As to who puts up such signs, India is currently experiencing waves of right-wing nationalism, to the extent that they make up the government. Many Western scholars have had their books banned for example, for writing narratives which disagree with the nationalist agenda. Perhaps this was inevitable given the failures of post-colonial governments to remediate the damage caused by Britain.

    If you actually *look* at Google maps you will see that the default setting is that place names are in the predominant language and script of that country; as well as a version in the language of your choice. In India each region has labels in the predominant local script.

    Namaste
    Jayarava

  14. Jayarava said,

    November 12, 2017 @ 4:01 pm

    @V Arabic Walī (ولي‎‎) seems to refer to saints. It seems an unlikely source for wallah.

  15. Jerry Friedman said,

    November 13, 2017 @ 1:20 pm

    Jayarava: Thanks for the reply. I don't know why you mentioned mockery. Speaking of which, though, I had picked up a few hints that Britain had colonized India at some point.

    You were right to infer that I hadn't looked at Google Maps for India or any other country that uses a non-Roman script. Incidentally, I just noticed that there's an area in Odisha where Google Maps shows place names only in the Roman alphabet. Do you know why, by any chance?

    Wikipedia tells me that about 12% of the population of India spoke English in 2001, citing this Times of India article referring to the 2001 census and this article from The Hindu that says the number of English has undoubtedly made a "huge jump" since that census. Despite that jump, I think there was a basis for my surprise. Of course, if you tell me there are places, even the whole country, where a sign in English is a better idea than a sign in the predominant local script, I'll take your word for it.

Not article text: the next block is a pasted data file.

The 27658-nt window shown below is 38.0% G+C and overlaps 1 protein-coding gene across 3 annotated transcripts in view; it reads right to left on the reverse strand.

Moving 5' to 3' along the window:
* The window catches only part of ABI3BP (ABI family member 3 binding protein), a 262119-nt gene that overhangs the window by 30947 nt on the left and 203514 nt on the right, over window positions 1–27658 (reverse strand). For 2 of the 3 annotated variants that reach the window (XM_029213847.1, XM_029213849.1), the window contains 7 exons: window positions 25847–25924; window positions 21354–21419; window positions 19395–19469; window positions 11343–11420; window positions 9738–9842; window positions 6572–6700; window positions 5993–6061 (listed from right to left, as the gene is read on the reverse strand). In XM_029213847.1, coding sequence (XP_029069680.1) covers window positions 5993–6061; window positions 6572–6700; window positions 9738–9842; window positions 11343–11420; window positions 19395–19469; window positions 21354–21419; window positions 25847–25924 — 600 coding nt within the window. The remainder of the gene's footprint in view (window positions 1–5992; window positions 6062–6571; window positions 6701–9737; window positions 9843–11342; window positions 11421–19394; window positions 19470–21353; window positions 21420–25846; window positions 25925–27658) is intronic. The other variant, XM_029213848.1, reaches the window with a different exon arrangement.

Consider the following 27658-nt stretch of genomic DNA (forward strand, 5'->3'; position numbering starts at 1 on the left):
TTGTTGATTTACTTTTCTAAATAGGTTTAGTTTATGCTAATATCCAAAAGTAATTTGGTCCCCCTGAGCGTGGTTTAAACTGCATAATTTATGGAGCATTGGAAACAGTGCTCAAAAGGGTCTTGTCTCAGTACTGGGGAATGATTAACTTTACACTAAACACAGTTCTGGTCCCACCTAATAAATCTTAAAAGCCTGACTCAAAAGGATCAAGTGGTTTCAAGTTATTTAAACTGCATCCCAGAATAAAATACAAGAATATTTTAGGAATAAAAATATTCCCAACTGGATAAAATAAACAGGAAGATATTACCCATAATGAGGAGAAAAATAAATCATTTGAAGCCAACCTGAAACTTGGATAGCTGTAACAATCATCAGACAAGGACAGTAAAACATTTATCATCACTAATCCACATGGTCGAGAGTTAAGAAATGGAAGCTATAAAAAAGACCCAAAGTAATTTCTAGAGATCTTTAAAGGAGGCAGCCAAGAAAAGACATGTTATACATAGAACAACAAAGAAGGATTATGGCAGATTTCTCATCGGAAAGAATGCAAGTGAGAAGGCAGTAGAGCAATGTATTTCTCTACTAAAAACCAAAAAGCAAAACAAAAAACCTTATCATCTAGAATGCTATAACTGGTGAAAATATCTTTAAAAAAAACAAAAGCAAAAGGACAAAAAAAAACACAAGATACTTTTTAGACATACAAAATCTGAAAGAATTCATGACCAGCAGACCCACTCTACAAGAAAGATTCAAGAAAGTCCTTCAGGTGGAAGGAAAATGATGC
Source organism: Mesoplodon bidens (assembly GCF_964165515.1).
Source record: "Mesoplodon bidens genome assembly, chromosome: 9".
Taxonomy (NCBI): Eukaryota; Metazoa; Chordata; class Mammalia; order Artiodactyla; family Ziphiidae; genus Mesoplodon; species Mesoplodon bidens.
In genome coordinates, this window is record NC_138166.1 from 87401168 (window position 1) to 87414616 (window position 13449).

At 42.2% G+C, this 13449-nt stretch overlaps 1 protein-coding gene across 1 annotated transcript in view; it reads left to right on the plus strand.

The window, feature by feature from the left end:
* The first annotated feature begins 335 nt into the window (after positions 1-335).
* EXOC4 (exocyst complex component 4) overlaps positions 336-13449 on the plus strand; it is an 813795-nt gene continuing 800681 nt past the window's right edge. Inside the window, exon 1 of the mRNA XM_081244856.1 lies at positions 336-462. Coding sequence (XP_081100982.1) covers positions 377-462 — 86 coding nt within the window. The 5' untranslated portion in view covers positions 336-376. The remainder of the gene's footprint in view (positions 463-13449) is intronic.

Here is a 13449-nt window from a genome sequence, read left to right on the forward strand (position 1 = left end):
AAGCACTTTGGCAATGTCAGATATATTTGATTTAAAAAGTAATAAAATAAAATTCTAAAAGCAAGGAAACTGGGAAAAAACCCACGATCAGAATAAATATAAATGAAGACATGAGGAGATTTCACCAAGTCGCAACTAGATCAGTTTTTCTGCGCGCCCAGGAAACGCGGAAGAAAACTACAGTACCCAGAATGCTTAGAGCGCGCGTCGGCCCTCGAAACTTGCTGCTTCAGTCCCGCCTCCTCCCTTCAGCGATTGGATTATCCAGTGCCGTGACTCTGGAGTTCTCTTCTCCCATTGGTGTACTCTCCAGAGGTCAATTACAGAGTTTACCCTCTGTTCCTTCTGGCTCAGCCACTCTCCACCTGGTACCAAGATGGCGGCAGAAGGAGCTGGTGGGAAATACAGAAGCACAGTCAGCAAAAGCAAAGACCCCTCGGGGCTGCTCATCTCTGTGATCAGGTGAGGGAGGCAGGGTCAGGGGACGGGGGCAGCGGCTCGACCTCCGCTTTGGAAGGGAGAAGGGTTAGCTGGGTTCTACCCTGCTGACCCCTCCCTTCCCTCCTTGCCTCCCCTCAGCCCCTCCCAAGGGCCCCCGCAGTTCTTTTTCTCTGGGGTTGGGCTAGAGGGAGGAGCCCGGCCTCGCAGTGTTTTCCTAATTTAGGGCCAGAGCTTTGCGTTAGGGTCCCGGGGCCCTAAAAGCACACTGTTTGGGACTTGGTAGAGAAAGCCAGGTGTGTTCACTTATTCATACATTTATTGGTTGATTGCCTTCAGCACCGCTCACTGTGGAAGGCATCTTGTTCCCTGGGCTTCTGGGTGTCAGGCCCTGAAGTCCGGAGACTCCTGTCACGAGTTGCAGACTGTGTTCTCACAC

16. Jerry Friedman said,

    November 13, 2017 @ 1:35 pm

    Or "the number of English speakers", for you English speakers out there.

  17. Victor Mair said,

    November 13, 2017 @ 2:51 pm

    Remember this post?

    "The languages of India" (4/7/17):

    ————-

    At several stations on the commute from Swarthmore to University City station, around half of the people who get on the train are Indians. Usually they are happily conversing with each other in one or another South Asian language.

    Today the train was packed, and I was sitting on the aisle seat next to four Indian men who were talking to each other in Tamil. I asked them, "When you meet other Indians, how do you know which language to speak to them?"

    They all said, almost with one voice, "We start out talking in English."

    I asked, "Not Hindi?"

    Short reply, "No."

    I mentioned that India has so many languages. Again, almost with one voice, they said, "Yes, 22!"

    I replied, "Probably a lot more than that".

    They seemed very happy that I recognized their language and was willing to engage them on the linguistic situation in India. And I would have been very happy to continue the conversation, but I had to get off at University City station.

    ———–

  18. ajay said,

    November 15, 2017 @ 9:19 am

    They speak English in India because for about 300 years

    So, from the mid 17th century? Nope.

    ,i> until 1949

    Nope.

    they were conquered and ruled by the British, who basically enslaved the population

    Hahahaha nope. Slavery was abolished in India while it was under British rule.

  19. (Eric) said,

    November 18, 2017 @ 3:12 pm

    I am interested to learn of the BRF, a sort of counterpart to the Pakistani Defence Forum, which seems to pop up in a fair number of my Google searches. I wonder which came first.

RSS feed for comments on this post

Leave a Comment